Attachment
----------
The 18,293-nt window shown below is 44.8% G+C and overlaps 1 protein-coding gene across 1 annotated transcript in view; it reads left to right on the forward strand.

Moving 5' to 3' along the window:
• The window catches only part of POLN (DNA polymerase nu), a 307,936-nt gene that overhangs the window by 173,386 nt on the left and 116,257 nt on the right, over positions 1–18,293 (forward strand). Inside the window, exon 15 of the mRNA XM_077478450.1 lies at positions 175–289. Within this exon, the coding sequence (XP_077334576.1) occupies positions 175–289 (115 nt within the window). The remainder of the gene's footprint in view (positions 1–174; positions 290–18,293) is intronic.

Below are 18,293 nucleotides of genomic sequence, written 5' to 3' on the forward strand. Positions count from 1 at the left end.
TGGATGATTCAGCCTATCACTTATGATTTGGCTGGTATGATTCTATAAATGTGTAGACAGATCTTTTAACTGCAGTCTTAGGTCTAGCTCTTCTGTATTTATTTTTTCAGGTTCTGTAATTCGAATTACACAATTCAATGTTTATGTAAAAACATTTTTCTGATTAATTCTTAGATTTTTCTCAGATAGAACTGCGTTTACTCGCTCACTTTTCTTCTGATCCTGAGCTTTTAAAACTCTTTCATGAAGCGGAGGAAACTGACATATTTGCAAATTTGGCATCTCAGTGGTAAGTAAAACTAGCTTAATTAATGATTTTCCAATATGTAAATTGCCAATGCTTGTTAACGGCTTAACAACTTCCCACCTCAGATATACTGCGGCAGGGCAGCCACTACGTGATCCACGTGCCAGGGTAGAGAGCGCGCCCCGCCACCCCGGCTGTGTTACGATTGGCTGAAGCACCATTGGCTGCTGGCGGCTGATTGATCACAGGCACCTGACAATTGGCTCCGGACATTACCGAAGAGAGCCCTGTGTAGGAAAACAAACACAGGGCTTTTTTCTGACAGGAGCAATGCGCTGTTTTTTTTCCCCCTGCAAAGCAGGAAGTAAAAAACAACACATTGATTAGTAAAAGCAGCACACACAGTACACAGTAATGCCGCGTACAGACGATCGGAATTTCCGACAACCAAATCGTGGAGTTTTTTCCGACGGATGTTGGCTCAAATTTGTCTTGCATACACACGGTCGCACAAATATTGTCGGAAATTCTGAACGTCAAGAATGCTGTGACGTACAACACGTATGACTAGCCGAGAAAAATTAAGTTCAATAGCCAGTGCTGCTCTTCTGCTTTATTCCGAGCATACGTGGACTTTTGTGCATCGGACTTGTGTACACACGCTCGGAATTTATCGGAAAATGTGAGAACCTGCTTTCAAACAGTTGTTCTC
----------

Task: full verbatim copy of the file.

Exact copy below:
The 18,293-nt window shown below is 44.8% G+C and overlaps 1 protein-coding gene across 1 annotated transcript in view; it reads left to right on the forward strand.

Moving 5' to 3' along the window:
• The window catches only part of POLN (DNA polymerase nu), a 307,936-nt gene that overhangs the window by 173,386 nt on the left and 116,257 nt on the right, over positions 1–18,293 (forward strand). Inside the window, exon 15 of the mRNA XM_077478450.1 lies at positions 175–289. Within this exon, the coding sequence (XP_077334576.1) occupies positions 175–289 (115 nt within the window). The remainder of the gene's footprint in view (positions 1–174; positions 290–18,293) is intronic.

Below are 18,293 nucleotides of genomic sequence, written 5' to 3' on the forward strand. Positions count from 1 at the left end.
TGGATGATTCAGCCTATCACTTATGATTTGGCTGGTATGATTCTATAAATGTGTAGACAGATCTTTTAACTGCAGTCTTAGGTCTAGCTCTTCTGTATTTATTTTTTCAGGTTCTGTAATTCGAATTACACAATTCAATGTTTATGTAAAAACATTTTTCTGATTAATTCTTAGATTTTTCTCAGATAGAACTGCGTTTACTCGCTCACTTTTCTTCTGATCCTGAGCTTTTAAAACTCTTTCATGAAGCGGAGGAAACTGACATATTTGCAAATTTGGCATCTCAGTGGTAAGTAAAACTAGCTTAATTAATGATTTTCCAATATGTAAATTGCCAATGCTTGTTAACGGCTTAACAACTTCCCACCTCAGATATACTGCGGCAGGGCAGCCACTACGTGATCCACGTGCCAGGGTAGAGAGCGCGCCCCGCCACCCCGGCTGTGTTACGATTGGCTGAAGCACCATTGGCTGCTGGCGGCTGATTGATCACAGGCACCTGACAATTGGCTCCGGACATTACCGAAGAGAGCCCTGTGTAGGAAAACAAACACAGGGCTTTTTTCTGACAGGAGCAATGCGCTGTTTTTTTTCCCCCTGCAAAGCAGGAAGTAAAAAACAACACATTGATTAGTAAAAGCAGCACACACAGTACACAGTAATGCCGCGTACAGACGATCGGAATTTCCGACAACCAAATCGTGGAGTTTTTTCCGACGGATGTTGGCTCAAATTTGTCTTGCATACACACGGTCGCACAAATATTGTCGGAAATTCTGAACGTCAAGAATGCTGTGACGTACAACACGTATGACTAGCCGAGAAAAATTAAGTTCAATAGCCAGTGCTGCTCTTCTGCTTTATTCCGAGCATACGTGGACTTTTGTGCATCGGACTTGTGTACACACGCTCGGAATTTATCGGAAAATGTGAGAACCTGCTTTCAAACAGTTGTTCTC